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30 October 2018

Autumn Budget: Beyond the headlines

James Rowbury, Investment Research Coordinator, reviews some of the major announcements in the Autumn Budget, and what they mean for investors and savers.
 
Philip Hammond’s latest budget update had a jauntier tone than previously. Announcing “the era of austerity is finally coming to an end”, he has loosened the purse strings for some of the UK’s most stretched public services, while pledging higher taxation on digital conglomerates.
 
Looking beneath Hammond’s headlines, we consider how the budget will affect you:
 
Personal Finance
•           In a surprise giveaway, Philip Hammond has announced the Conservative manifesto pledge on increased income tax thresholds will be moved forward a year to April 2019. The personal allowance threshold will be increased from £11,850 to £12,500, while the threshold for higher-rate taxpayers will rise from £46,350 to £50,000. However, the move will have little impact on low earners, there will be an additional £130 per annum for basic rate taxpayers and, for someone earning £50,000 and over, an additional £890 per year, including the personal allowance changes.
 
•           The annual ISA allowance will remain unchanged as we head into the new tax year, following successive years of generous increases, however, Junior ISAs will increase in line with inflation into 2019/20, resulting in a £108 increase to £4,368.
 
•           As expected, the lifetime allowance on pensions has been given a boost of £25,000 from £1.03m, allowing you to build your pension pot further without paying a tax charge. The increase, although minimal, is roughly in line with the current inflation rate. In addition, the government is now bringing forward regulations to ban pension related cold calls.
 
•           In 2017, the government announced a crackdown on individuals using personal service companies (PSCs) while engaging in public sector work. The news made significant headlines as a number of BBC presenters were investigated by HMRC for their non-compliance with off-payroll working rules. In a further move, the Treasury has now announced they will extend reforms to the private sector, which is expected to result in a tax increase for consultant workers and contractors alike. We await further detail, but the government expects to net a further £3bn in tax revenue from the move.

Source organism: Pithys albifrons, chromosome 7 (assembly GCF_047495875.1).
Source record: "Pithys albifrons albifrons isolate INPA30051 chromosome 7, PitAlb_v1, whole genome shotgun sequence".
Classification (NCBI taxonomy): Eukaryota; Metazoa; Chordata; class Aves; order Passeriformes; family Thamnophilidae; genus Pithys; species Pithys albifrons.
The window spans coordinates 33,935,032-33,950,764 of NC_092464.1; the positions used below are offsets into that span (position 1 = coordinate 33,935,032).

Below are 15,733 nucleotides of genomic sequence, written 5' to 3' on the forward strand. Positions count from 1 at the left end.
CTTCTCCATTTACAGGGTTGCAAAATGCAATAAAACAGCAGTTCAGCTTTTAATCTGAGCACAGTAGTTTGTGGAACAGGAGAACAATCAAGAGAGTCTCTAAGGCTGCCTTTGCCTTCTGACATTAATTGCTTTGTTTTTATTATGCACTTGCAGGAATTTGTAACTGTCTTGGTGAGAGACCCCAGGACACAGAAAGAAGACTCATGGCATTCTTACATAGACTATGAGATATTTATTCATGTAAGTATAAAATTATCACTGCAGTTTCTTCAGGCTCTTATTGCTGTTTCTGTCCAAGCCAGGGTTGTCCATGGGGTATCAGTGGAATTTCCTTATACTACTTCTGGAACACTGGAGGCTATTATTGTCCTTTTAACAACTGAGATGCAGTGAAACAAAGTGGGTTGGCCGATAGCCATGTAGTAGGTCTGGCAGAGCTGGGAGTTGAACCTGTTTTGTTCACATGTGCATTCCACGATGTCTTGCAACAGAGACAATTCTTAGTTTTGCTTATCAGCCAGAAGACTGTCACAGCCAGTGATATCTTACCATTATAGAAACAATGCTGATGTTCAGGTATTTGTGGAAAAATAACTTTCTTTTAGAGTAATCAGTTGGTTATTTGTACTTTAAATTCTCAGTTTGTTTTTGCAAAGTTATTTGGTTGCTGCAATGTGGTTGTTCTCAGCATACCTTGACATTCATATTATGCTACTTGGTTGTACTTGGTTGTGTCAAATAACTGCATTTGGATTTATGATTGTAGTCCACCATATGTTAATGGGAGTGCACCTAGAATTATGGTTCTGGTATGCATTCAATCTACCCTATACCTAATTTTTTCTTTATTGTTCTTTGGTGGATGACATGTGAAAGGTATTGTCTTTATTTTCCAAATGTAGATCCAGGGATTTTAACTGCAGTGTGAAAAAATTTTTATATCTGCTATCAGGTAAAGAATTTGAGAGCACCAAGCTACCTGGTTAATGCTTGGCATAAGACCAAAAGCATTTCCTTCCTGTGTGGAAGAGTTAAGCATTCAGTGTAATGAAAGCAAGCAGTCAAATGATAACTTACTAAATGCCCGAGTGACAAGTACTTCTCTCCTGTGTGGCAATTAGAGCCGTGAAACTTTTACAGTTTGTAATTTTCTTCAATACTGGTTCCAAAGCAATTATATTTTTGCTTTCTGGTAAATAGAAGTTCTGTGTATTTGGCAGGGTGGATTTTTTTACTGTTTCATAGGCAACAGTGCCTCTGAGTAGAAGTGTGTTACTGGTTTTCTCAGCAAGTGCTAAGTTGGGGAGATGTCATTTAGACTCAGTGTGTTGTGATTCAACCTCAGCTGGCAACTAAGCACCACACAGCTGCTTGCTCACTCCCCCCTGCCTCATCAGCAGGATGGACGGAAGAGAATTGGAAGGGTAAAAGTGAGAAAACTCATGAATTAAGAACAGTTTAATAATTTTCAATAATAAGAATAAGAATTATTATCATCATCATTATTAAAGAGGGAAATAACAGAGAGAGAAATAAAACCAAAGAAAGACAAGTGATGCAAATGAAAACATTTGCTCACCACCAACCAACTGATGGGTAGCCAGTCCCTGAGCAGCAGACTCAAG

Stock Markets
•           Defence spending has been increased by £1bn in both 2018/19 and 2019/20, specifically earmarked for cyber security, marine warfare and the UK’s nuclear deterrent. The increase represents a piecemeal 2% increase on the current budget and will mean relatively little to defence companies. Nevertheless, the move marks a clear signal that security is back on the agenda.
 
•           Following suit with the EU and Singapore, the Chancellor announced a Digital Services Tax on the UK revenues of large online platforms. The tax will be 2% on profitable digital businesses with global sales in excess of £500m, and is expected to generate a further £400m per year. Nevertheless, the tax will be a temporary measure and is subject to move in-line with any OECD requirements.
 
•           Pub landlords can breathe a sigh of relief following a decision to freeze duty on beer and spirits, while also benefitting from the news that the government plans to lower the cost of wedding venues by removing the ‘red tape’ and making it easier to hold weddings in pubs, hotels and restaurants. The move may see leisure operators diversify their operations into this area, with their scale allowing them to provide quality at a lower fee.
 
•           In a more surprising announcement, UK infrastructure projects will no longer be procured using PFI, or PF2 contracts. Existing contracts will be serviced, as promised, and the government plans to open a centre of excellence to manage these. The infrastructure sector is one to watch as this develops, although many funds in this segment have already begun diversifying their investment away from such contracts.
 
•           Although expected, the government has introduced a much less severe Remote Gaming Duty increase of 21%. This should provide some relief to a sector that has been hit hard by recent rules limiting the stake allowance on fixed odds betting machines to £2.
 
Ends
 
You can follow us on Twitter www.twitter.com/redmaynebentley
 
Notes to Editors
Redmayne Bentley has a full range of services, from investment management services suitable for different life stages, through to traditional stockbroking, dealing with advice and tax efficient investments.
 
 
Autumn Budget: Beyond the headlines
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